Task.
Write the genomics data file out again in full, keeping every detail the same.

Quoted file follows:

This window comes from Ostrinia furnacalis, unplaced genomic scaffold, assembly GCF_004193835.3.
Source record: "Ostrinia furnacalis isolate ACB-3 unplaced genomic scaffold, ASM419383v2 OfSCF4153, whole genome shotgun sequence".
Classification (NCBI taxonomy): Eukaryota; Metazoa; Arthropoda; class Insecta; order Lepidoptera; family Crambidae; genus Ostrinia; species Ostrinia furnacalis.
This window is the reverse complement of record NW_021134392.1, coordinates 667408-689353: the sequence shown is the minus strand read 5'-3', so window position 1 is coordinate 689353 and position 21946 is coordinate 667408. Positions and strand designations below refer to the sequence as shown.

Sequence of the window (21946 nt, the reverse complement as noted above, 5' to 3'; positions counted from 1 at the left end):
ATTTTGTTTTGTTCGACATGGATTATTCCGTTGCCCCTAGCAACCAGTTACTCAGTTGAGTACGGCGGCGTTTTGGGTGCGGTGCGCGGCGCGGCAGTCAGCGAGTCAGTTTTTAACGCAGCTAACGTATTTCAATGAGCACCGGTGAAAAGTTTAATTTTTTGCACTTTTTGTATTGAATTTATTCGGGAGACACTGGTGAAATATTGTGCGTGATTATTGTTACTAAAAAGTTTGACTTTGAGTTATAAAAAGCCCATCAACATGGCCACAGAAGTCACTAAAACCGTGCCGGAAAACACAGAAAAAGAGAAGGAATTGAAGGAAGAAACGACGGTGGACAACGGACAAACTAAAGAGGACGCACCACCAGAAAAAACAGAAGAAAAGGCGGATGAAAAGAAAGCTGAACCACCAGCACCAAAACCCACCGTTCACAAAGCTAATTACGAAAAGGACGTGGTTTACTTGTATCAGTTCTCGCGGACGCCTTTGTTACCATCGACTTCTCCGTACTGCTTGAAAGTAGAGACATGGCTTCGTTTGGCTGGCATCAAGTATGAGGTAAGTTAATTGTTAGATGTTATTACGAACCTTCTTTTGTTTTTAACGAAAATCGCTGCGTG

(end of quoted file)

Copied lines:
This window comes from Ostrinia furnacalis, unplaced genomic scaffold, assembly GCF_004193835.3.
Source record: "Ostrinia furnacalis isolate ACB-3 unplaced genomic scaffold, ASM419383v2 OfSCF4153, whole genome shotgun sequence".
Classification (NCBI taxonomy): Eukaryota; Metazoa; Arthropoda; class Insecta; order Lepidoptera; family Crambidae; genus Ostrinia; species Ostrinia furnacalis.
This window is the reverse complement of record NW_021134392.1, coordinates 667408-689353: the sequence shown is the minus strand read 5'-3', so window position 1 is coordinate 689353 and position 21946 is coordinate 667408. Positions and strand designations below refer to the sequence as shown.

Sequence of the window (21946 nt, the reverse complement as noted above, 5' to 3'; positions counted from 1 at the left end):
ATTTTGTTTTGTTCGACATGGATTATTCCGTTGCCCCTAGCAACCAGTTACTCAGTTGAGTACGGCGGCGTTTTGGGTGCGGTGCGCGGCGCGGCAGTCAGCGAGTCAGTTTTTAACGCAGCTAACGTATTTCAATGAGCACCGGTGAAAAGTTTAATTTTTTGCACTTTTTGTATTGAATTTATTCGGGAGACACTGGTGAAATATTGTGCGTGATTATTGTTACTAAAAAGTTTGACTTTGAGTTATAAAAAGCCCATCAACATGGCCACAGAAGTCACTAAAACCGTGCCGGAAAACACAGAAAAAGAGAAGGAATTGAAGGAAGAAACGACGGTGGACAACGGACAAACTAAAGAGGACGCACCACCAGAAAAAACAGAAGAAAAGGCGGATGAAAAGAAAGCTGAACCACCAGCACCAAAACCCACCGTTCACAAAGCTAATTACGAAAAGGACGTGGTTTACTTGTATCAGTTCTCGCGGACGCCTTTGTTACCATCGACTTCTCCGTACTGCTTGAAAGTAGAGACATGGCTTCGTTTGGCTGGCATCAAGTATGAGGTAAGTTAATTGTTAGATGTTATTACGAACCTTCTTTTGTTTTTAACGAAAATCGCTGCGTG